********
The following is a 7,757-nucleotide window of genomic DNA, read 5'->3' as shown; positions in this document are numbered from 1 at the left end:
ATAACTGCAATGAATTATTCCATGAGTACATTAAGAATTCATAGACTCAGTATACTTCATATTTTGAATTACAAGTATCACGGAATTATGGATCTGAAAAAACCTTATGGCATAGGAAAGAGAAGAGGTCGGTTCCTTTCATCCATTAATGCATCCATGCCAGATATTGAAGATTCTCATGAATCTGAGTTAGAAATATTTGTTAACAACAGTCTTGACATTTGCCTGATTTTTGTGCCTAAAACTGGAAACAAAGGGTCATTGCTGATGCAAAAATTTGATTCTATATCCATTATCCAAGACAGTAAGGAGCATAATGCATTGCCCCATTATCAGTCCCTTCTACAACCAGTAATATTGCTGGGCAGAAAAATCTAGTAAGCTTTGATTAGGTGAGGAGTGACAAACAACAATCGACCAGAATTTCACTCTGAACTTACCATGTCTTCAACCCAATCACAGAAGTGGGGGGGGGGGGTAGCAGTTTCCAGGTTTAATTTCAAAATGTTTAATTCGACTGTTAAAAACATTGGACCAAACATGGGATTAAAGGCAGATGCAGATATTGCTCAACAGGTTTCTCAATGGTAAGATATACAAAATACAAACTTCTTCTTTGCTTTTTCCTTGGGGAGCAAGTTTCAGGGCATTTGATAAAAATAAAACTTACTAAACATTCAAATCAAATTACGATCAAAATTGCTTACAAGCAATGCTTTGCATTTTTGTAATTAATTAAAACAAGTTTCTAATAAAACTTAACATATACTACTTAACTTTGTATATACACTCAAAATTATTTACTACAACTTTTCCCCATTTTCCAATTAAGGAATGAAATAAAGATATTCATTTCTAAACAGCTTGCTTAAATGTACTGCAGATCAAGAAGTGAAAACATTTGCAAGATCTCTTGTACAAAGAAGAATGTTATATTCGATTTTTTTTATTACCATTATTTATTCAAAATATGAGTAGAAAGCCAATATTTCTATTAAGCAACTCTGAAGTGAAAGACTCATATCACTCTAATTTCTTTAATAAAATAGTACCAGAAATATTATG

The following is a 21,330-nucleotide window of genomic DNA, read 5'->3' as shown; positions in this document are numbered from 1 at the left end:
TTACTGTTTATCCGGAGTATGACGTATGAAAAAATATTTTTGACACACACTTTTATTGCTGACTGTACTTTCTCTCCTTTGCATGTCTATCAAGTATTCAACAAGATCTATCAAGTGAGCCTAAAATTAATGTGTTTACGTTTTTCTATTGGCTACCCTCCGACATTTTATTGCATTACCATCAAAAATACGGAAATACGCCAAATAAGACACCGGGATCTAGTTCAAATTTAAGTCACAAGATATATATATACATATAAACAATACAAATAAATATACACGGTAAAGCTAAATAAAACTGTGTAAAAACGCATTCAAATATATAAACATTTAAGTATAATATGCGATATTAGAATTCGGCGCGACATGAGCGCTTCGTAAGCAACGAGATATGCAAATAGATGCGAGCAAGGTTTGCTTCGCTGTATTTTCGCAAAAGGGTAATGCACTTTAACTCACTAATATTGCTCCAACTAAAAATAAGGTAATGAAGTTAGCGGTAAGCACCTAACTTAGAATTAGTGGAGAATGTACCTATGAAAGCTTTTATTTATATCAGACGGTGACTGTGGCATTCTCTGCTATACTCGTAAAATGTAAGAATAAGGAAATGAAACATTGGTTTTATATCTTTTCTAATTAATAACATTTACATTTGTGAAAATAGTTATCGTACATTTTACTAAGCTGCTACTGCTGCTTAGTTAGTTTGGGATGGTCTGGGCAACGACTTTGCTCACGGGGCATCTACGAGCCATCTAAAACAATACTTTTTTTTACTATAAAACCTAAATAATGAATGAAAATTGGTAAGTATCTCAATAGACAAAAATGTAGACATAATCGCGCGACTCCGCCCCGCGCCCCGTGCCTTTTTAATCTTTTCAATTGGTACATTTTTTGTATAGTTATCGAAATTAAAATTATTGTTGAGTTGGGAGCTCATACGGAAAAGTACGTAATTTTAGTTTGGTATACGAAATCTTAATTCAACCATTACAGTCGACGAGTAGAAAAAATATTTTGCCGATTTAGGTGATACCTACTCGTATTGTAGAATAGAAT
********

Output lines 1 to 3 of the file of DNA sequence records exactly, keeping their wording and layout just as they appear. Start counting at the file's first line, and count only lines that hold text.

The following is a 7,757-nucleotide window of genomic DNA, read 5'->3' as shown; positions in this document are numbered from 1 at the left end:
ATAACTGCAATGAATTATTCCATGAGTACATTAAGAATTCATAGACTCAGTATACTTCATATTTTGAATTACAAGTATCACGGAATTATGGATCTGAAAAAACCTTATGGCATAGGAAAGAGAAGAGGTCGGTTCCTTTCATCCATTAATGCATCCATGCCAGATATTGAAGATTCTCATGAATCTGAGTTAGAAATATTTGTTAACAACAGTCTTGACATTTGCCTGATTTTTGTGCCTAAAACTGGAAACAAAGGGTCATTGCTGATGCAAAAATTTGATTCTATATCCATTATCCAAGACAGTAAGGAGCATAATGCATTGCCCCATTATCAGTCCCTTCTACAACCAGTAATATTGCTGGGCAGAAAAATCTAGTAAGCTTTGATTAGGTGAGGAGTGACAAACAACAATCGACCAGAATTTCACTCTGAACTTACCATGTCTTCAACCCAATCACAGAAGTGGGGGGGGGGGGTAGCAGTTTCCAGGTTTAATTTCAAAATGTTTAATTCGACTGTTAAAAACATTGGACCAAACATGGGATTAAAGGCAGATGCAGATATTGCTCAACAGGTTTCTCAATGGTAAGATATACAAAATACAAACTTCTTCTTTGCTTTTTCCTTGGGGAGCAAGTTTCAGGGCATTTGATAAAAATAAAACTTACTAAACATTCAAATCAAATTACGATCAAAATTGCTTACAAGCAATGCTTTGCATTTTTGTAATTAATTAAAACAAGTTTCTAATAAAACTTAACATATACTACTTAACTTTGTATATACACTCAAAATTATTTACTACAACTTTTCCCCATTTTCCAATTAAGGAATGAAATAAAGATATTCATTTCTAAACAGCTTGCTTAAATGTACTGCAGATCAAGAAGTGAAAACATTTGCAAGATCTCTTGTACAAAGAAGAATGTTATATTCGATTTTTTTTATTACCATTATTTATTCAAAATATGAGTAGAAAGCCAATATTTCTATTAAGCAACTCTGAAGTGAAAGACTCATATCACTCTAATTTCTTTAATAAAATAGTACCAGAAATATTATG

The following is a 21,330-nucleotide window of genomic DNA, read 5'->3' as shown; positions in this document are numbered from 1 at the left end: